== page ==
I prepared three concepts: a multiple drowning incident during a family picnic; a soldier returning from war; and a contemporary take on Frederick McCubbin’s iconic painting The Lost Child (1886). Paul asked me to further explore in more detail the drowning and soldier stories, and then together we agreed that the latter had the greatest dramatic scope.

For weeks I immersed myself in my favourite poets – ee cummings, Philip Larkin, Dorothy Porter – as well as the war poetry of Wilfred Owen and Siegfried Sassoon. I filled my head not so much with art-song but music by Nina Simone, Antony and the Johnsons, Ólafur Arnalds, Jóhann Jóhannsson, and Max Richter. And then I got down to work. Which was when the doubts came pounding on my temple. I read and enjoy poetry, and for a reason I’m yet to understand I am drawn to poets (perhaps it’s their fondness for giving the finger to conventional ways of living), but, no, I am not a poet. Some readers have said my fiction is quite poetic, one even going so far as to say that I am a poet who writes fiction, but that doesn’t make me a poet either. And in terms of music, I am more comfortable in my local independent music shop buying records by Four Tet and Kiasmos than in a concert hall.

Really, what could I bring to this project?

To convince myself that I should proceed, I wrote out a list of objectives:

  1. do this my fucking way
  2. find my own voice
  3. find my own form and structure
  4. ‘show us something new’
  5. be driven by the work

I now had an articulation of how I could keep going, but then I was struck by different concerns. How to create a story of truth and resonance about a modern-day soldier who was returning from a tour of duty? Was this my story to tell? I told myself that, mercifully, only a few Australians would know what it’s like to serve in a military capacity, but many people can empathise with coming home to find their dark secrets exposed. So now I had my themes: home and secrets and fear. I also decided that I would tell the story from three points of view: the soldier’s as well as his mother’s and father’s. Further, I would set the work on the Hume Highway, a stretch of road I’ve been getting to know for nearly five decades, as well as on the Southern Tablelands where I live. I would write from a position of love and interest. Ultimately, and reflecting what novelist/poet Merlinda Bobbis has said about these things, I could walk in the shoes of my main character and his parents, but I couldn’t own those shoes.

Scribbles: the start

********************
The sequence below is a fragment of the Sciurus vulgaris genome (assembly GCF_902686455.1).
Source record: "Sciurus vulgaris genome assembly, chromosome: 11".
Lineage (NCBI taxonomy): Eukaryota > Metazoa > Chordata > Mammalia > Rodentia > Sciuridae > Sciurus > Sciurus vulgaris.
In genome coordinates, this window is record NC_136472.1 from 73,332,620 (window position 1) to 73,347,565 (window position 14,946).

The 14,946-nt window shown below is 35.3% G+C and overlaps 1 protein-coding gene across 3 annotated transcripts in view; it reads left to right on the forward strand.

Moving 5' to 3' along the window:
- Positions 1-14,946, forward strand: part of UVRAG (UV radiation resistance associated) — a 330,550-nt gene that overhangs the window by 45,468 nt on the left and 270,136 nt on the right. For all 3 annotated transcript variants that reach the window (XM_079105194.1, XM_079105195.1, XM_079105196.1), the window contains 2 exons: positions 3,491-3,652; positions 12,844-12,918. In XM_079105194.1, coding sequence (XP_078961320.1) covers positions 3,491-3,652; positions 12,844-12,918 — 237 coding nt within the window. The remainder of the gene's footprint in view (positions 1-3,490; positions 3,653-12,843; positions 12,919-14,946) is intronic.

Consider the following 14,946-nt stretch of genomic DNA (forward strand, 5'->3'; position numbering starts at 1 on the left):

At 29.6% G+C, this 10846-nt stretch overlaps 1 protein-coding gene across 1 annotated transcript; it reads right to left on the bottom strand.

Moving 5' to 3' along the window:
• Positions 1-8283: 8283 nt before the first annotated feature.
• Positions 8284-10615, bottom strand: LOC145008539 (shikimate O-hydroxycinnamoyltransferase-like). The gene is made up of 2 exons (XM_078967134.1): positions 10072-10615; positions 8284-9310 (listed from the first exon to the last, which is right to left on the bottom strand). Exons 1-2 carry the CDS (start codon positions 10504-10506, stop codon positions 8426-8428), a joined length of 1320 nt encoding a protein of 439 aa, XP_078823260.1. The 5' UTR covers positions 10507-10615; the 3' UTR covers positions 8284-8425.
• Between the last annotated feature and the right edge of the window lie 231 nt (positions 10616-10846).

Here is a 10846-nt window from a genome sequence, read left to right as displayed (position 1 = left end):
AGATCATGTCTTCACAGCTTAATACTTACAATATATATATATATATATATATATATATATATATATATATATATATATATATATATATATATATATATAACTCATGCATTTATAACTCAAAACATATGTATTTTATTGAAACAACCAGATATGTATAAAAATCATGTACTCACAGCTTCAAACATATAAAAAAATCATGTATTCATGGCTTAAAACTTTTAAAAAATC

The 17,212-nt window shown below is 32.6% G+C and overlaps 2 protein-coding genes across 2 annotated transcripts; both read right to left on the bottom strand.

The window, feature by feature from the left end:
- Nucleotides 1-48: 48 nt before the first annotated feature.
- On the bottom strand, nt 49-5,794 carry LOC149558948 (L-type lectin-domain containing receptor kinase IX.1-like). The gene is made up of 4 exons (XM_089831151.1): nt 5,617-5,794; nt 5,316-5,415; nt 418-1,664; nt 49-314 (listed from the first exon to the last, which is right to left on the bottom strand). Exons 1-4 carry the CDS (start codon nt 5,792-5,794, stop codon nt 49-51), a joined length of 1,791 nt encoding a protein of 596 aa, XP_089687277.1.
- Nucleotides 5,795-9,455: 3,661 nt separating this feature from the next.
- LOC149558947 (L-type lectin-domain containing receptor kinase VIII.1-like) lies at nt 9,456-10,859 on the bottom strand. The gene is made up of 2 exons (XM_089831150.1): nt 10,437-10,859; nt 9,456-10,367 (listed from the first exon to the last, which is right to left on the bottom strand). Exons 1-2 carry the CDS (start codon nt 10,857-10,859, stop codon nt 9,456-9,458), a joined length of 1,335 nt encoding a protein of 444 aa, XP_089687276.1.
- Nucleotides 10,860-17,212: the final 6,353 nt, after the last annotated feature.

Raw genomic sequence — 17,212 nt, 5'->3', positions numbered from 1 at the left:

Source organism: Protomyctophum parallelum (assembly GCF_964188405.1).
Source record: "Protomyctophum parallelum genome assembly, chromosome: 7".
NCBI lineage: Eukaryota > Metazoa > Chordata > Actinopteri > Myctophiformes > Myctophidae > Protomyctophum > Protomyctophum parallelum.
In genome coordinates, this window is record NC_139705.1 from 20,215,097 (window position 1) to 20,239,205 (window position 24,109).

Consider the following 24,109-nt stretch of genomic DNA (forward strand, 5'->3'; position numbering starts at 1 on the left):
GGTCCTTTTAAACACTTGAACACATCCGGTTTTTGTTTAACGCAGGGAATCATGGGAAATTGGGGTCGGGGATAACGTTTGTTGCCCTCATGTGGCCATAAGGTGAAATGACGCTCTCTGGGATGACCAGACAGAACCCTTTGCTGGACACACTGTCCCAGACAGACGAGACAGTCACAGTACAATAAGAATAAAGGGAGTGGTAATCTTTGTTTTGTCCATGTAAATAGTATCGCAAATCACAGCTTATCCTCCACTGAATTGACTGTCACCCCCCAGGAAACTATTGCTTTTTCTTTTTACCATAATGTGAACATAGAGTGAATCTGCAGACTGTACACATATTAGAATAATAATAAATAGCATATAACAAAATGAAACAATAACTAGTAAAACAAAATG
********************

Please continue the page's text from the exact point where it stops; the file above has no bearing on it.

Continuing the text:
At my desk in my little Goulburn house, I planned the work the way I plan a piece of fiction: I created characters and got into their history; I formed a story arc and then plotted where the key events would be – this process went back and forwards until I knew enough, but not too much. For each plot point I wrote additional notes and then – after some deep breathing and much staring out the window – I put pen to paper. Some of the songs came together relatively easily; others were like trying to unearth a granite boulder with my teeth. While the doubts remained, somewhat surprisingly I found myself having fun: this was exciting new territory, especially in terms of working with brevity and compression, and I enjoyed playing with the architecture of a piece of writing; I was keen to see where it all might go. As the initiator of the project Paul could end up hating what I had produced, and James might find it impossible to score, but all I could do was create a text that only I could create.

Once I had a complete though rough set of lyrics, I decided that I wanted feedback from a practicing poet. I approached Melinda Smith, who had won the 2014 Prime Minister’s Literary Award for Poetry for her magical collection Drag Down to Unlock or Place an Emergency Call (Pitt Street Poetry, 2013). In a noisy Canberra café Melinda went though which pieces of mine were working, which were wobbly (as evidenced by the amount of red ink she’d put on the page), and which ones could be jettisoned. While Melinda’s feedback was frank and constructive, she also said, ‘Nigel, you’re creating a work that’s going to have considerable emotional resonance with an audience. You’ve got this.’ Which was the best possible thing for someone to say at such an early stage of the work, especially from someone of Melinda’s stature.

After reworking every word of all thirteen songs, I gave the new draft to Paul.

And waited nervously for his response.

In a Goulburn pub, with some kind of sport being played on the television in the corner, Paul said, ‘I’ve got to tell you, I had a very strong emotional reaction when I first read your work.’ I could only hope that was a good thing.

The score in development by James Humberstone